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Eat your vitamins

Eat your vitamins

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Healthy foods are the best way to get more vitamins into your diet.

A daily multivitamin and other nutritional supplements can be beneficial to make up for the nutrients that may be lacking in our diet.

However, obtaining vitamins through food sources should be our first go-to. Almost all vitamins can be found in the foods we eat. I believe that nutritional supplements can be beneficial, but should not be a substitute for a healthy diet.

Here are specific foods that are higher in certain vitamins and minerals that could be added to your diet to ensure you are getting the recommendations you need.

» Vitamin A: When you think of vitamin A, think of your dark-orange foods, such as carrots, butternut squash, dried apricot, sweet potato and mangos. A sweet potato is an excellent vitamin A-rich food. Just one sweet potato (or 1 cup) contains 18,869 international units (IU) of vitamin A, or 377 percent of your recommended daily value. Vitamin A is crucial for healthy vision, the immune system and reproduction.

» Vitamin B: There are many types of vitamin B, including vitamin B1 (thiamin), vitamin B2 (riboflavin), vitamin B3 (niacin), vitamin B5 (pantothenic acid), vitamin B6, vitamin B7 (biotin), B12 and folate. Many people are lacking in B vitamins, especially B6 and B12. Common symptoms of vitamin B12 and B6 deficiency are fatigue, low immunity, and depression. Though not a particularly favorable food, liver is one of the richest foods in many of the B vitamins. A serving (3 ounces) of liver contains over 1,000 percent of the daily recommendation.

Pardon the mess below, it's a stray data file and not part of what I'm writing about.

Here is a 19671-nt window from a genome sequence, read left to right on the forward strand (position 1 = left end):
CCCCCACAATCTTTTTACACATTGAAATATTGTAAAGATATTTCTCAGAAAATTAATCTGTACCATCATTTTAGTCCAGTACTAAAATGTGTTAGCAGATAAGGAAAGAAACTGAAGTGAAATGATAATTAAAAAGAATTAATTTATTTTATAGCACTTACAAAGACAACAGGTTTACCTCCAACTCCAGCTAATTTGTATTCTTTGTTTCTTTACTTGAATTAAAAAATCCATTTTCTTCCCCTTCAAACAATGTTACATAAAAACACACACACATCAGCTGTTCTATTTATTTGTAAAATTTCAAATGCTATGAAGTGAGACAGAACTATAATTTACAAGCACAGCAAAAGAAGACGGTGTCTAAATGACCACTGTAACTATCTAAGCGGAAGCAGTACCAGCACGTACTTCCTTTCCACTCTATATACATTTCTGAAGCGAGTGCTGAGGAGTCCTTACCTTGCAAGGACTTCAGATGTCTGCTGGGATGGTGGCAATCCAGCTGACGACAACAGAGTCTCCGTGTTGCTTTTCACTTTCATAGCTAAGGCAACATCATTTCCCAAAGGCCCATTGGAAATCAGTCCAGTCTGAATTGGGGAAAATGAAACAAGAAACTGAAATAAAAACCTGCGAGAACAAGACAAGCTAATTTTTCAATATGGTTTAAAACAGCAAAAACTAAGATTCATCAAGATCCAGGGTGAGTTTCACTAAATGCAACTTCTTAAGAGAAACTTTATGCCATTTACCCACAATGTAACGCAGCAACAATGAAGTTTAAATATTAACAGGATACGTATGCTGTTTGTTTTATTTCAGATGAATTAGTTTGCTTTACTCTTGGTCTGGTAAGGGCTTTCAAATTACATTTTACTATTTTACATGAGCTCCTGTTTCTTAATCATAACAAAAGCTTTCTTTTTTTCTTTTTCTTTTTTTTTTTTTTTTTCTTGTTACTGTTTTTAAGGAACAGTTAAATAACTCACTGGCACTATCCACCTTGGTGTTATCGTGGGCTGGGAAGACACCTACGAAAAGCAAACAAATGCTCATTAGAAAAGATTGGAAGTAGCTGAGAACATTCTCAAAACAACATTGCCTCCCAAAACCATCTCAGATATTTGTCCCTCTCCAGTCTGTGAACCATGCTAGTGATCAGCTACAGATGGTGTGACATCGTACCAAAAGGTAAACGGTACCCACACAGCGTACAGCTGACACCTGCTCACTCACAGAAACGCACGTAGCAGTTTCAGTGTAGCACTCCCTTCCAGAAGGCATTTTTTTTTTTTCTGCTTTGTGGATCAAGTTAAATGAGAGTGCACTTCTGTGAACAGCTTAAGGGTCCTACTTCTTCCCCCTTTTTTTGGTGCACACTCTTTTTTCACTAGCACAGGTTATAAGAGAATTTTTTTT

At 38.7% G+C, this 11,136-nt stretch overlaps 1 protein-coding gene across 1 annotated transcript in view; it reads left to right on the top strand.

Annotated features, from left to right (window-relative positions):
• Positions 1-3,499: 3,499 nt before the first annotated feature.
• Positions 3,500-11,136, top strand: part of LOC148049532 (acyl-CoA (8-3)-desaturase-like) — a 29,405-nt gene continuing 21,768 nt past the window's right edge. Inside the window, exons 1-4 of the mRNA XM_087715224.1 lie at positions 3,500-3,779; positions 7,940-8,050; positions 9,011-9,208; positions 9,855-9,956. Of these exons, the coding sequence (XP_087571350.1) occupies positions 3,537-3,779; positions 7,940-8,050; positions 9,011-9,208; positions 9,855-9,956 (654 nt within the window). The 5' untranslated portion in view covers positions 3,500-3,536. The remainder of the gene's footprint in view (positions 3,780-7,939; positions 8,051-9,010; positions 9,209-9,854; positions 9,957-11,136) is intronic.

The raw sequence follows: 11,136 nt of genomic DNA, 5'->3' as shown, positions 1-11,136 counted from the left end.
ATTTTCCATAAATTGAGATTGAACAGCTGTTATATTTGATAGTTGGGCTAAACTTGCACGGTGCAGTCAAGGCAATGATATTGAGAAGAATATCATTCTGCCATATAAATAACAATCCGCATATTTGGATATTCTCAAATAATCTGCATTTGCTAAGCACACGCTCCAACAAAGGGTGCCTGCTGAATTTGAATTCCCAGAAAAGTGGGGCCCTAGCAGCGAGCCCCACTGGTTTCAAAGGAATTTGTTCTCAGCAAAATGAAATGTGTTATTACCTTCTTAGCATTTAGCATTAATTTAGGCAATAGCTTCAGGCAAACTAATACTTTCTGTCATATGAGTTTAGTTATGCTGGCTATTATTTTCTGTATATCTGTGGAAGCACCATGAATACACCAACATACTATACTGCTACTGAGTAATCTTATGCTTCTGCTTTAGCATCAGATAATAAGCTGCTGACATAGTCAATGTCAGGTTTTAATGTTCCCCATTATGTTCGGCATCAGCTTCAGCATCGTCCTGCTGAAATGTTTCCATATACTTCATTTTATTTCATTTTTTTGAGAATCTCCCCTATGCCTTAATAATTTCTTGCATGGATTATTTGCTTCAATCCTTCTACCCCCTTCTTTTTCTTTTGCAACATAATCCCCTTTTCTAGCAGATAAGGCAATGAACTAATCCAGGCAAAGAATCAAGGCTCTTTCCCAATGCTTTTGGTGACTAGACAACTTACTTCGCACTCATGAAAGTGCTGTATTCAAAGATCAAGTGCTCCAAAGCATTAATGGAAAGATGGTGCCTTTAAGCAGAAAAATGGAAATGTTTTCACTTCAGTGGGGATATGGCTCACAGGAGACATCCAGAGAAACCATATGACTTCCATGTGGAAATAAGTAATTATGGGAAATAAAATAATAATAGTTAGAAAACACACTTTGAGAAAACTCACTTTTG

» Vitamin C: Most people think of citrus when they think of vitamin C, but bell peppers contain more vitamin C than most citrus. One medium bell pepper provides 152 mg of vitamin C (169 percent of the daily recommendation). Vitamin C contains high antioxidant properties and is important for strengthening the immune system and has been shown to help you overcome illness quicker. There is a clinical trial underway using vitamin C infusion for the treatment of Covid-19 infected pneumonia.

» Vitamin E: Vitamin E, or the “skin” vitamin. It is a fat-soluble vitamin rich in antioxidants which helps keep skin looking youthful. Applying vitamin E oil to your face nightly is a great way to reduce skin inflammation and lessen fine lines and wrinkles. Excellent dietary sources of vitamin E include seeds and nuts. One cup of sunflower seeds or almonds contains over 200 percent of the daily recommended allowance.

» Vitamin K: Vitamin K supports a variety of roles from blood-sugar control to building strong bones. It is needed to maintain the calcium in your bones. A study in the American Journal of Clinical Nutrition showed that low vitamin K intake was associated with low-bone-mineral density in women and an increased risk of hip fracture.

Vitamin K also can improve insulin resistance. A study in Diabetes Care concluded that vitamin K supplementation at doses attainable in the diet may reduce progression of insulin resistance in older men. Greens are a go-to when it comes to vitamin K. Kale, spinach, turnip greens, mustard greens, and broccoli are green foods rich in vitamin K.

» Vitamin D: There are few naturally rich dietary sources of vitamin D. Fatty fish like salmon and mackerel are among the few naturally occurring dietary sources of vitamin D.

For many, vitamin D may be recommended in supplement form considering how difficult it is to obtain vitamin D from diet alone. If you do not spend much time outdoors, and especially in the winter, it can be challenging to obtain enough of it.

Mandy Nix is a registered dietitian who writes nutrition columns for The News Herald.

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